Excerpt from

from Skulls (from Sounds of the Resurrected Dead Man's Footsteps)

I am the poet of skulls without why or wherefore.
I didn't ask to be this or that, one way or another, just a young man of words.
Words that grew in sandy soil, words that fit scrub trees and beach grass.
Sentenced to work alone where there is often no one to talk to.
The poetry of skulls demands complicity of the reader, that the reader put words in 
     the skull's mouth.


Marvin Bell at The Academy of American Poets

An interview with Marvin Bell by Ted Slade

How do you know when a poem is finished? Or when it's dead?
A poem seems finished when it has used up all the material within it or completely satisfied its form--which may amount to the same thing. It's dead when it won't breathe or boogie. How do I know? I know.


Marvin Bell interviewed by Rebeca Seiferle (from Drunken Boat)\

Seiferle: If the Dead Man had a literary family tree, from whom would he be descended?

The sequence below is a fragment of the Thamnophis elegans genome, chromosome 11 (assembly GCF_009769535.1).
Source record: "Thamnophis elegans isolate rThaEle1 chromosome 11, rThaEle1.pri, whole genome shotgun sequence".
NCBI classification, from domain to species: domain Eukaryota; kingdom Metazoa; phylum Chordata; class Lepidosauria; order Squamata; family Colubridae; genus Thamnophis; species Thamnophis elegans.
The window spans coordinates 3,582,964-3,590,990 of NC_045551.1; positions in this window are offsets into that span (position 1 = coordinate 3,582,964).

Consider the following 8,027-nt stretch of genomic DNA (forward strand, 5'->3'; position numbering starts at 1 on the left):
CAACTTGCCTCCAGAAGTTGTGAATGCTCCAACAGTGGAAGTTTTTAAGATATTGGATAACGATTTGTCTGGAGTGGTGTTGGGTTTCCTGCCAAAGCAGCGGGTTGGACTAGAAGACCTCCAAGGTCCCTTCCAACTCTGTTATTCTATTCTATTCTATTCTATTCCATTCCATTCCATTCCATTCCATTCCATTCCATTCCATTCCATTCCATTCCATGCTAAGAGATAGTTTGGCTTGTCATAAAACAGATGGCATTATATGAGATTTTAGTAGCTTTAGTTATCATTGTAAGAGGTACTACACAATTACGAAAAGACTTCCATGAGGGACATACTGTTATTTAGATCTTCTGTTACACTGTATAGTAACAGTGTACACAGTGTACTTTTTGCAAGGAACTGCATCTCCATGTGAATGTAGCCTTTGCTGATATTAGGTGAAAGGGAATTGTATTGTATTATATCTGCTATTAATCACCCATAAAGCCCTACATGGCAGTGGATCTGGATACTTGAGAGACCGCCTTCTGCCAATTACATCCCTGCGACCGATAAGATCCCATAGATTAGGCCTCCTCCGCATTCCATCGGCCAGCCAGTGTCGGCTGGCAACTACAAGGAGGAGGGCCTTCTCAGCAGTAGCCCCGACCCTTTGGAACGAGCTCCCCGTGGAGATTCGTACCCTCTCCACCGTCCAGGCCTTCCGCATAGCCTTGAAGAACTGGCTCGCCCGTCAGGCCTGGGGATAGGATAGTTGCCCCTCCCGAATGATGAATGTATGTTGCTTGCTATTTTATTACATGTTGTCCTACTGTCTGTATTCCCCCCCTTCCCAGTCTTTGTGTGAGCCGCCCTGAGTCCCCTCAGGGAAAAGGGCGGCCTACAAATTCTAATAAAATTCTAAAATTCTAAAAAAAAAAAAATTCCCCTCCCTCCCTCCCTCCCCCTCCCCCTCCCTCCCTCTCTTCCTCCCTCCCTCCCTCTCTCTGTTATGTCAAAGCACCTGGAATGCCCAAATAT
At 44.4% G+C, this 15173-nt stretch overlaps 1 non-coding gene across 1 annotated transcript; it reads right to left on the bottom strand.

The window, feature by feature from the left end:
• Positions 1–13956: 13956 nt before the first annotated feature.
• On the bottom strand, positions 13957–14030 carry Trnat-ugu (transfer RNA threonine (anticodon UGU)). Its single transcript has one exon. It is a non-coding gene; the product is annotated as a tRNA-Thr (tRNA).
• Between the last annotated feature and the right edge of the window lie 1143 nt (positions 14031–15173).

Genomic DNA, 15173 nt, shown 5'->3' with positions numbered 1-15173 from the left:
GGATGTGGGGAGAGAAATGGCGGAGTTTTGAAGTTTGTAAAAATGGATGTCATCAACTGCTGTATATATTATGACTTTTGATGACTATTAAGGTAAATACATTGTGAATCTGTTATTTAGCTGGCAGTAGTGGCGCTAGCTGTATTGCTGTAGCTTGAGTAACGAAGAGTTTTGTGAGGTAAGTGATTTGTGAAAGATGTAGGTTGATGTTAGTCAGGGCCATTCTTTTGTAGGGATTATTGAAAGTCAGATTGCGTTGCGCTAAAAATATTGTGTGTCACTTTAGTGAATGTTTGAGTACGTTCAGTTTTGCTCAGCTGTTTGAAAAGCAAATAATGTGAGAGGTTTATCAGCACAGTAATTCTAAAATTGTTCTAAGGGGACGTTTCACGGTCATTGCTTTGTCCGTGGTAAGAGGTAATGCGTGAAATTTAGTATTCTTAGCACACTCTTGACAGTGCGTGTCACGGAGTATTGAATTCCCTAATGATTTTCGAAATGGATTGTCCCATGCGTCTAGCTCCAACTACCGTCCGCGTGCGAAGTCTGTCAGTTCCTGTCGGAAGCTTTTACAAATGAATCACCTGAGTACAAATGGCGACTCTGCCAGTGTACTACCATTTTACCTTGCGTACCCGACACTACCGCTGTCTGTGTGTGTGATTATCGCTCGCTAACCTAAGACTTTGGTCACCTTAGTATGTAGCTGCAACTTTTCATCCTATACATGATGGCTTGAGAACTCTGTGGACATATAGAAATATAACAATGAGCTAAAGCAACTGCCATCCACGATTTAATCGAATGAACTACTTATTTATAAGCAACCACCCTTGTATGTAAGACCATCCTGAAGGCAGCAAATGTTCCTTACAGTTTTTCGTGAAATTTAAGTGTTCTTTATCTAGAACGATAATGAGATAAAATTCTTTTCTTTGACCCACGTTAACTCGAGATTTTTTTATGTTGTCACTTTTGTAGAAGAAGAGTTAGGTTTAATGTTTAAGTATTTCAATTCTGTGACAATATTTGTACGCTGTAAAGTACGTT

Bell: Whitman, of course, is Granddad. A reviewer called The Book of the Dead Man "The Undersong of Myself." Whitman is Granddad, William Carlos Williams is his more or less respectable son, and Allen Ginsberg is his rebellious grandson. There's a dotty ancestor spoken of in hushed tones, Christopher Smart. Some people say we're distantly related to Pablo somebody, a Chilean. On a more inclusive family tree, the names would be those of photographers, potters, philosophers, sergeants, five-and-ten men, Ukrainian immigrants, rabbis, radicals, amateur radio operators, journalists, trumpet players, a few crooks--you know, the people who taught me the world. For the Dead Man is very much of this world.

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